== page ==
Introduction: China’s Ancient Rites and Rituals

In: Journal of Chinese Humanities
Qi Sun[孫 齊] Associate Researcher, Advanced Institute for Confucian Studies, Shandong University Jinan, Shandong China

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Understanding rites and rituals is one of the most important keys to understanding ancient China. According to the twentieth century scholar Qian Mu 錢穆 (1895–1990), rituals are at the heart of Chinese culture. The entire system of rites and protocol in ancient China was both practical and transcendental. It guided governmental administration on a national level and it informed the spiritual lives of the Chinese people. For more than two millenia, lixue 禮學, the specialized study of Chinese rites and rituals, has been one of China’s richest areas of study.

Following the twentieth century collapse of the imperial system and the subsequent radical changes in China’s social structure, the traditional system of rites and propriety was often blamed for China’s backwardness. The discpiline of lixue itself also lost favor in academia. With the resurgence of China’s strength and influence, however, research in the last few decades on China’s cultural identity has led to a reassesment of the value and importance of li .

China has experienced a cultural renaissance both in society and in academia. Within this renaissance, the study of li has taken a central position. Scholars from different backgrounds such as history, documentology, philosophy, and sociology have contributed many new perspectives on this old discipline. The current issue of our journal has chosen four articles with valuable contributions to this field, with the hope of representing at least a part of the current state of modern research of lixue in China.

In his article, Hu Xinsheng 胡新生 discusses the definitions and characteristics of li. He explains that among all the manifestations of Chinese li, its ceremonial aspect is the most important. Hu goes on to declare the two most definitive characteristics of Chinese li are its performative and procedural features. Such charateristics have left indelible marks on Chinese culture, spreading even to the larger East Asian cultural sphere.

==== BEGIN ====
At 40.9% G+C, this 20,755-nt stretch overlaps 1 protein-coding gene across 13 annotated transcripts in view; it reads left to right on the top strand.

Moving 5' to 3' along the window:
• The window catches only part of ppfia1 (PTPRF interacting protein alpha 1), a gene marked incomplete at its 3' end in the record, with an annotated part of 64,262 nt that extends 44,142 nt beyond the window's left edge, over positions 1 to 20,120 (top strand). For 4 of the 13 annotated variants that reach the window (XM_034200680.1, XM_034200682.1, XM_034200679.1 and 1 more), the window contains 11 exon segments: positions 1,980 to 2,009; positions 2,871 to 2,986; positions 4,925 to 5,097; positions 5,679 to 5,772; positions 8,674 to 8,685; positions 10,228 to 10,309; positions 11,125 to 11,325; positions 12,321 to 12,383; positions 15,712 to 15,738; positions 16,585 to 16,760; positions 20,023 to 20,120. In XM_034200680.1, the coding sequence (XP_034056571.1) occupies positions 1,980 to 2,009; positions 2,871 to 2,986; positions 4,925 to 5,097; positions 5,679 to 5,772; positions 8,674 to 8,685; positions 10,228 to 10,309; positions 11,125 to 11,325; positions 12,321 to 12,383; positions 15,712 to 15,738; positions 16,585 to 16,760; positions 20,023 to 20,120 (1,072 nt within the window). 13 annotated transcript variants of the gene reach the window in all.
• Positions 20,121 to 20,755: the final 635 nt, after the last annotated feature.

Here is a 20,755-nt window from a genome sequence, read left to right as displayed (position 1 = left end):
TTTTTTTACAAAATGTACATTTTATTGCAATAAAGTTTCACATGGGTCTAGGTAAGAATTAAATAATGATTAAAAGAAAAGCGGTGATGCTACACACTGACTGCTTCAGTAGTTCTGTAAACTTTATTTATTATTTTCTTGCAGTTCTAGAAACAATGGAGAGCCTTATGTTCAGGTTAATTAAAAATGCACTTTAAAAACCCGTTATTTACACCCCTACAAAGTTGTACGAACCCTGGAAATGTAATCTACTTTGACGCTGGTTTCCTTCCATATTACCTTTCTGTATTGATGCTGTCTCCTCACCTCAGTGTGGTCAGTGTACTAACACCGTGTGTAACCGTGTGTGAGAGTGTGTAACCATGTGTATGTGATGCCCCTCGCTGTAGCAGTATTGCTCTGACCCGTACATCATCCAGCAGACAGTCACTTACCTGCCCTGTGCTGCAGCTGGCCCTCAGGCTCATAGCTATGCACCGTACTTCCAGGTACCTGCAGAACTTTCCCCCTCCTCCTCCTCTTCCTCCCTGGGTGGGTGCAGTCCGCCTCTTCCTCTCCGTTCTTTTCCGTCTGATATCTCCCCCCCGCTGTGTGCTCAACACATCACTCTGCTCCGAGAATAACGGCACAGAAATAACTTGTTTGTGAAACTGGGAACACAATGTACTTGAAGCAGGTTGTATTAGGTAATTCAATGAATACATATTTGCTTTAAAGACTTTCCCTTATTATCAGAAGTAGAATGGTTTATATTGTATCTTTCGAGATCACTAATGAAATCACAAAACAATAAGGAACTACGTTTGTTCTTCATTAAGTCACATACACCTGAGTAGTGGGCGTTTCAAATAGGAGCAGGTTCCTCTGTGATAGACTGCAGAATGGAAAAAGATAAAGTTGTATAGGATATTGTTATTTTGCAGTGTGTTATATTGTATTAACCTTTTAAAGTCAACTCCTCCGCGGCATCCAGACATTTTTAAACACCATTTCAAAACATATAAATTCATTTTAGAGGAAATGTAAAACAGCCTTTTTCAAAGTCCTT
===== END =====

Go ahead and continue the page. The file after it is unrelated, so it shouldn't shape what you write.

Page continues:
One concept that sometimes stands in opposition to li is su , which encompasses the ideas of vulgar, common, unrefined. Zhang Shishan 張士閃 explores the complex relationship between li and su in Chinese society, with the two sometimes at odds and sometimes influencing each other and growing in tandem. Together they form the foundation of Chinese societal structure, both in ancient times and today. Zhang uses this perspective to acheive a deeper understanding of the relationship between the Chinese state and society.

Gu Tao 顧濤 explores how Chinese li evolves when exposed to a challenge from an outside culture. Since the middle ages, culture imported from foreign lands, especially Buddhist culture, has had an undeniable impact on China’s traditional customs. Gu’s article takes an interesting example as a starting point—sitting postures—to demonstrate how Chinese customs were influenced by Buddhist culture. In the end, Chinese society adopted the use of chairs and tables as opposed to the traditional custom of sitting on mats, which demonstrates the flexibility of China’s li.

One important benchmark in the history of Chinese rites and rituals was when the much of the li culture was reformulated in the Song dynasty (960–1279). Similar to Gu Tao’s article on sitting positions, Lu Minzhen 陸敏珍 discusses li from the perspective of daily life. In particular, Lu investigates how Confucian scholars attempted to create a “Confucian lifestyle,” or jiali 家禮 (household rituals), and spread it throughout the common people in an effort to ensure a position of orthodoxy for Confucianism. This campaign contributed greatly to China becoming an undeniably Confucian country.

The four articles presented here are by no means an exhaustive picture of China’s lixue. They give us an idea of how to approach this large subject from a variety of perspectives. They show that, like the rest of Chinese culture, it evolves over time. A truly complete review of China’s rites and rituals would not be restricted to ancient times, but would also include which and how certain customs have survived to today. The study of Chinese rites continues to be one of the central keys to understanding Chinese culture.

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